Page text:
Their extravagance perpetuates their own power by currying favor with interest groups which, in turn, financially support their Capitol Hill benefactors when it comes to re-election. It adds texture to the word, "corrupt." And it shows no signs of abating.
Enter President Obama who served up his own anti-Laffer twist. A year ago, he vowed to dedicate the remainder of his term to fighting "income inequality."
It has a lovely, populist ring to it. But he conveniently overlooks the evidence that his policies of raising taxes on income, capital gains, dividends and small businesses appear to have exacerbated the divide. Real median household income has decreased under his stewardship, even as the economy has rebounded from the financial panic and ensuing recession, albeit at a lethargic pace.
The reason is plain: income inequality is a symptom, not an illness. Persistent unemployment and anemic economic growth are what plague the U.S. economy and the upward mobility of Americans.
Confiscating wealth by tax and then spending the revenue recklessly in a vain attempt to redistribute income is a fatuous invention that punishes the successful. At the same time it rewards the unsuccessful by perpetuating a culture of dependence and entitlement.
A recent Fox News poll found that a majority of Americans believe it is a "bad idea" for the government to spread the wealth from the people who make more money to the people who make less.
Mr. Obama famously remarked, "I do think at a certain point you've made enough money." The affluent, he said, are not paying their "fair share." This belies the fact that the top 10% of wage earners pay roughly 70% of all federal income taxes, according to IRS data. The top marginal rate has increased from 28% to almost 40% since 1986.
Appropriating someone else's money does not remedy income inequality. Fostering a healthier economy with better paying jobs does.
"Wealth" As A Pejorative
Sometimes the truth can be inconvenient. It is easy to denounce "wealth" as a dirty word and demonize success. Never mind that wealth, both personal and corporate, creates jobs.
Whenever the affluent make gains, it benefits the middle class and poor. It proves the aphorism attributed to President John F. Kennedy, "a rising tide lifts all boats."
Kennedy's tax cuts lifted the economy and the middle class, while federal receipts increased. Under Obama, the punitive tax burden and the tide of entitlements are running the economic boat aground.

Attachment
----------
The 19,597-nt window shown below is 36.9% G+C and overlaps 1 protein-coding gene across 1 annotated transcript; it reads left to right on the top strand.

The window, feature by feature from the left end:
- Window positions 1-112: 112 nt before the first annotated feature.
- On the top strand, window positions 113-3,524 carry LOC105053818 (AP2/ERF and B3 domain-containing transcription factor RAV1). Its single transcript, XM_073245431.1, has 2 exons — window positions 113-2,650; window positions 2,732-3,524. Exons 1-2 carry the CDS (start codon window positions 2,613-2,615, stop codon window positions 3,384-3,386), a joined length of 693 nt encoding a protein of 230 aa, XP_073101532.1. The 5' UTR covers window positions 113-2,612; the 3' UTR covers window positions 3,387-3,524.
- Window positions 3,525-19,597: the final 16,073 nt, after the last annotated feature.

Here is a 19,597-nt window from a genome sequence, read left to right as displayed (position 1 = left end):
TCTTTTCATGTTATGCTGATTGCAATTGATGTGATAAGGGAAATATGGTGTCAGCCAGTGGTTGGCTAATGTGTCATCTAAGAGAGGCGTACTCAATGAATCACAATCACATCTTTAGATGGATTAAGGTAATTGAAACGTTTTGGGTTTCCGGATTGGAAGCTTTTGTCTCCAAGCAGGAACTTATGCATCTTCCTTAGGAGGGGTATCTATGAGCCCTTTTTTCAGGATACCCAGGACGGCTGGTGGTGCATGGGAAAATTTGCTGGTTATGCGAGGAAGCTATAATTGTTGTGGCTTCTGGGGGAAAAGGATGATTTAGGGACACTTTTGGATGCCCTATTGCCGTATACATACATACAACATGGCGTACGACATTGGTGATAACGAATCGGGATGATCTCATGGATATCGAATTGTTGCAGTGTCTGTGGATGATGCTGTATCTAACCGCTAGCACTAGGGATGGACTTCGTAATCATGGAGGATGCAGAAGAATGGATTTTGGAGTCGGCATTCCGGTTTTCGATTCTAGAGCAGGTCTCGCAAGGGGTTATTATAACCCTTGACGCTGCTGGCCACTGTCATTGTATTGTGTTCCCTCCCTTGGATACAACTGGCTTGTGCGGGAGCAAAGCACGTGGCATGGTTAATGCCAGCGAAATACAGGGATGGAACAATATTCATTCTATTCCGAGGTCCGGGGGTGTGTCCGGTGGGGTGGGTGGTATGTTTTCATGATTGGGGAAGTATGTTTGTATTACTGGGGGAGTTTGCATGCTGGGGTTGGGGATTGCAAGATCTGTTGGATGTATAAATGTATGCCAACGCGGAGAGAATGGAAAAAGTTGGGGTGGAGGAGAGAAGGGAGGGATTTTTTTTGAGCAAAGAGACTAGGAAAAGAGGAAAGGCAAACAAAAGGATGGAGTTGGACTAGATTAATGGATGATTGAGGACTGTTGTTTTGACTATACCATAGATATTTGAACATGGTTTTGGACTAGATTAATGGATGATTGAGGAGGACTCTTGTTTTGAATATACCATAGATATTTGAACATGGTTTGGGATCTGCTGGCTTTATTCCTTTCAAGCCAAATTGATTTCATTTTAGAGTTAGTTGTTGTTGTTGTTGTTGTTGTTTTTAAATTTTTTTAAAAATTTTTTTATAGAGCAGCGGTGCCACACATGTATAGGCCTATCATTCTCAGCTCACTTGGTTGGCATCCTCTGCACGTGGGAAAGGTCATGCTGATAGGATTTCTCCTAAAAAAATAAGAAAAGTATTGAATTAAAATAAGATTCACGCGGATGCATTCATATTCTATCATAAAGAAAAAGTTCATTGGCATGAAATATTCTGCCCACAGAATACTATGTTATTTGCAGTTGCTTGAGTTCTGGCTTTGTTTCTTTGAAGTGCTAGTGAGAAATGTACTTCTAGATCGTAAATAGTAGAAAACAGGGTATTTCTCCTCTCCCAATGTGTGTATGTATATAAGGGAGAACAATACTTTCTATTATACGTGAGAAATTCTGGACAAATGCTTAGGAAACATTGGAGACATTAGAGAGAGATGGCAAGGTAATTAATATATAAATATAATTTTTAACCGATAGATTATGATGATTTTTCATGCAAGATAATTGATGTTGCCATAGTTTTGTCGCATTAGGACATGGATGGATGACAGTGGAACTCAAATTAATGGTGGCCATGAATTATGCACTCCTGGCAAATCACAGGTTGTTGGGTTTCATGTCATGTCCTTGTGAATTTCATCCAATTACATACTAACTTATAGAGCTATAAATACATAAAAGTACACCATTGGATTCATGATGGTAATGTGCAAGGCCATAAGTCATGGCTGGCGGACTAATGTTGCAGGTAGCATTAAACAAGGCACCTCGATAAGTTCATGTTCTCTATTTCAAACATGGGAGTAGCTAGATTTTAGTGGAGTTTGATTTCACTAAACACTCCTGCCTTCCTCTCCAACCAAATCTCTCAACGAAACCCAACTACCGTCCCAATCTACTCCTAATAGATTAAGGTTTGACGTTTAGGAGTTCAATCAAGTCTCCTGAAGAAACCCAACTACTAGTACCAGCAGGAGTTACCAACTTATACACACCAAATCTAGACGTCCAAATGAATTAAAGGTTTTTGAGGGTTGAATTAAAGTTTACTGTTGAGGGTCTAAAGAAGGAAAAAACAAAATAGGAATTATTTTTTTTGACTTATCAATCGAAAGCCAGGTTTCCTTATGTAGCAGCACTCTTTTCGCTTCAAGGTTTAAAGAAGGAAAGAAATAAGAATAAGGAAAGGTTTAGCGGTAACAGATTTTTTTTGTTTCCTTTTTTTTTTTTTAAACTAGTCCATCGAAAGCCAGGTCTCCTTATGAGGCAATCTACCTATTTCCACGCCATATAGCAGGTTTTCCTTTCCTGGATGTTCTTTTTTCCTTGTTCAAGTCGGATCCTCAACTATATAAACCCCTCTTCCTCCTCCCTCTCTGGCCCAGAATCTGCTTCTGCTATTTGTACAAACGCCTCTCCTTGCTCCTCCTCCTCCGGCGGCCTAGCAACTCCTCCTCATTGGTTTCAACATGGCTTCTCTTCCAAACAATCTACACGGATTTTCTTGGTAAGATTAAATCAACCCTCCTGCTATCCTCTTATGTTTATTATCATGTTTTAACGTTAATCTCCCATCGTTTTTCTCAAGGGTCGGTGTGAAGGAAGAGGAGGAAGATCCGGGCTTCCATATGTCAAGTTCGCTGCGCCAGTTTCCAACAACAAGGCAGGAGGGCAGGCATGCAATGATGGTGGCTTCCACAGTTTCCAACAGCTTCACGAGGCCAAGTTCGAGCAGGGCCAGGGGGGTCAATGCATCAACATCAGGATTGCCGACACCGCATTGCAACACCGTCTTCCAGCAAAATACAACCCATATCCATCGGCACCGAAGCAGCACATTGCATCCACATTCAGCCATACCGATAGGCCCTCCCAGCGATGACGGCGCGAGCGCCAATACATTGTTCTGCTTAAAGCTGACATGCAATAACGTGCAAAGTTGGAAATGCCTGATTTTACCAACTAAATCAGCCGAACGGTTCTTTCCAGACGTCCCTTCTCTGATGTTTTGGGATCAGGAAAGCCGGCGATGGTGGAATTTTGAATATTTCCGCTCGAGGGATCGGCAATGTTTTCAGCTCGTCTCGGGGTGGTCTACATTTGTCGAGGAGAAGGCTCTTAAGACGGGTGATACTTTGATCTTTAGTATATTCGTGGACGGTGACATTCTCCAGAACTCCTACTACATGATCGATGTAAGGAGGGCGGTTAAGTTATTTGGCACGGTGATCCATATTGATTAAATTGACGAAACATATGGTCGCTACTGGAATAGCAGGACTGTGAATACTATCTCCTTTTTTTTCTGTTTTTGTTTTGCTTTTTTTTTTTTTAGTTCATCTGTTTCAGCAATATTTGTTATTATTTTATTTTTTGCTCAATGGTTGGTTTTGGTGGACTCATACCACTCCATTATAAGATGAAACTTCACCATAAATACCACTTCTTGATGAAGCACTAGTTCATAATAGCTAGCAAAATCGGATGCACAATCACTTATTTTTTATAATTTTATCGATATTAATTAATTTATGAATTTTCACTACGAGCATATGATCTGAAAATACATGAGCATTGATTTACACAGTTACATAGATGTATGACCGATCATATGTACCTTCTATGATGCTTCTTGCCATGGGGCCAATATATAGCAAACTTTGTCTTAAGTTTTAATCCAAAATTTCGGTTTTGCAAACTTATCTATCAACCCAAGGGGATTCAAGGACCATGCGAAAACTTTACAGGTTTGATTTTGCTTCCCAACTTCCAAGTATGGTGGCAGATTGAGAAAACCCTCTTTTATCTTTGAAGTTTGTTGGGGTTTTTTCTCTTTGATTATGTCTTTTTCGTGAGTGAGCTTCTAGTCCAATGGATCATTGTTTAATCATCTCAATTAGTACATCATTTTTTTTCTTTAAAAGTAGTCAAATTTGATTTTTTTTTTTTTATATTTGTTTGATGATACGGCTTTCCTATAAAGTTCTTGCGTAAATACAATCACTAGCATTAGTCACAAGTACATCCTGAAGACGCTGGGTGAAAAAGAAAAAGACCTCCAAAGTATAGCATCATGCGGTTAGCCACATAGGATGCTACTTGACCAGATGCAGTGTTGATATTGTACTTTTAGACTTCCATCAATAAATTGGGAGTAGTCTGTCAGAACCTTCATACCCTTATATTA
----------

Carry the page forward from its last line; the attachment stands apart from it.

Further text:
Social welfare states have a long and distinguished record of failure. Sweden, for example, teetered on the edge of insolvency before reversing course by slashing social transfers and cutting taxes. This, as America moves in the opposite direction. Nearly half of households in the U.S. pay no federal income taxes, and half the population receive government benefits.
More people are now reliant on entitlement programs than ever before. Together with the cost of ObamaCare, they will consume more than 50% of our nation's budget in just one decade. As the Swedes will attest, it is unsustainable.
By his comments and policies, President Obama implies that accumulating wealth constitutes greed. As if hard work and success are something of which to be ashamed. He has cast himself in the role of a modern day Robin Hood, creating heroes and villains where none truly exist.
Instead of solving the root cause of income inequality, he gins up class warfare and foments division. He seeks to deprive people of the benefits of achievement, while reinforcing dependency. In the process, he transforms hope into victimhood.
Thomas Sowell, an economist and social theorist who has authored more than 30 books, described it this way, "I have never understood why it is greed to want to keep the money you've earned, but not greed to want to take somebody else's money."
Clearly, Sowell was not "buddies" with Ferris Bueller.
Gregg Jarrett is a Fox News Anchor and former defense attorney.